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Nice Can Be Nasty


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NICE (The National Institute for Clinical Excellence) says if patients can or can't receive new, life-enhancing drugs.

NICE says if your NHS doctor or Consultant is allowed to prescribe drugs. These same drugs are freely given to patients in Europe, but NICE drags its heels when going through the approval process in Britain (one wonders why?).

Recently the Daily Mail had a story that NICE had paid top PR company Webber Shandwick a fee big enough to give 5,000 Alzheimer's patients their £2.50 a day drug for one year - or nearly 200 kidney patients get the drugs they would be automatically be given in Europe to help extend their lives. In all, the Mail claimed that the PR budget was £4.5 million, but NICE spent £3.5 million on approving drugs.

Most would agree the £3.5 million spend - but the £4.5 million? To give another Government agency a ‘nicer’ PR spin profile? Isn't it about time the NHS realised that we need medical care, not customer experiences?

In saying which drugs can be administered to patients, and paid for by the NHS, NICE's website says it gives “guidance on . . . treating ill health", but - there is a sting in the tail - it “provides cost- effective templates" for those drugs.

As a result, cancer patients have had potential life-saving or life-prolonging drugs withheld from them, and in many cases have had to go to court to obtain these - even though these drugs are already licensed for prescribing in Europe, where cancer treatment is far better handled than in Britain.

Sutent (Sunitinib) is one of those drugs; a type of anti-cancer drug known as multi-targeted receptor tyrosine kinase (RTK) inhibitors.

Professor John Wagstaff, Professor and Honorary Consultant in Medical Oncology, South Wales Cancer Institute, Swansea has said “sunitinib is producing a remarkable effect on survival for patients with this difficult-to-treat cancer, and clearly confirm the role of sunitinib as the first line treatment of choice. "

Patient Jean Murphy had been told Sutent would help shrink her tumour, but Salford Primary Care Trust has just spent more than £17,000 in legal costs battling the 63 year-old cancer patient. She had the incredible ordeal of having to go to Court, in a frail state of health, to force the Trust to allow her this drug, even though the original cost of the drug would have been £10,000. Under the Freedom of Information Act, Salford PCT had to disclose the fees they had paid solicitors to defend their action in court, although the sums given out didn't include staff or executive time.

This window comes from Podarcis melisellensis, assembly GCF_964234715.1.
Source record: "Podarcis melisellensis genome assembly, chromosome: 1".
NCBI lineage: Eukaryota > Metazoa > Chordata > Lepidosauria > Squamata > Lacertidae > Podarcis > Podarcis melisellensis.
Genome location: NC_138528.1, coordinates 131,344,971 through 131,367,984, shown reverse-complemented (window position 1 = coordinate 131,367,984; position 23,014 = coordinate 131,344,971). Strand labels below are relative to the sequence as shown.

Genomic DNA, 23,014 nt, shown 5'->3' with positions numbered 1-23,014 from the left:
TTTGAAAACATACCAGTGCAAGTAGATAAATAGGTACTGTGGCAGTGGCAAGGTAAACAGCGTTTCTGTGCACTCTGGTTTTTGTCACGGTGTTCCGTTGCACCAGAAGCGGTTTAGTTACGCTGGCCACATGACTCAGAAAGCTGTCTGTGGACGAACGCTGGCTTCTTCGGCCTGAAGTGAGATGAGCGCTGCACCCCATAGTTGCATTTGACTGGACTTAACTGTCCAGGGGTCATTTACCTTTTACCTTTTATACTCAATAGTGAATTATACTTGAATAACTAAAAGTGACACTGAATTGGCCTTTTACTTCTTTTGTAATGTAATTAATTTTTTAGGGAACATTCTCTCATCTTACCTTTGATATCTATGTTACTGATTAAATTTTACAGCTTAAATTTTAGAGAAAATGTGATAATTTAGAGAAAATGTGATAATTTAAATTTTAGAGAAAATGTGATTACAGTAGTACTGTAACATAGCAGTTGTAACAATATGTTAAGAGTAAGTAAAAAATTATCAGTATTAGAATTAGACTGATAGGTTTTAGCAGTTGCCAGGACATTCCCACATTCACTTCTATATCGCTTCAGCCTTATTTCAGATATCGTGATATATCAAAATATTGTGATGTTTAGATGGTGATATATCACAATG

Across Britain, PCTs use the term ‘Qualies’ to assess drug suitability (i. e. what will it cost?) “Qualies" stands for Quality of Life, and a team assesses each case before deciding if the patient will gain this mysterious ‘qualie’ if given the drug. Attending a meeting at the Department of Health, we all gasped as one of these “qualie" merchants explained, in the baldest terms possible, how they assessed patients. When turning down an application, it seemed to depend on what panel members thought was an allowable ‘qualie’ rather than the same rules guaranteeing everyone the same treatment. At least that would be fairer, and cut down the post-code lottery when issuing drugs.

Yet many PCTs recently voted to spend upwards of £6,000 changing their names. Believing the public doesn't understand PCT, the name has been changed to NHS PCT (Primary Care Trust). There are 152 of these trusts, and frankly, one doubts if the average patient would care what they are called. Patients want value for money, and paying for name changes or Public Relations doesn't figure in their priorities.

With many patients backed by charities set up to fight their case for them, or the pharmaceutical company making the drug funding a court case, patients and PCTs are bracing themselves for another round of court appearances. The NHS is fighting ‘middle Britain', unhappy at the way that drug funding is allocated - and believing it should be fairer. So many would like to shout about their treatment from the rooftops, but there is an inbuilt fear. As one told me, “if I say anything, dear, they might withdraw all my treatment and make me pay for medicines".

Sunitinib may help to stop cancers from growing and spreading by inhibiting these processes both of which are implicated in tumour growth. So how many more patients will have the ordeal of going to court to plead for a drug - when, if they lived in Europe, they would get it automatically? And live longer; Europe's post cancer survival rate is far better than Britain's.

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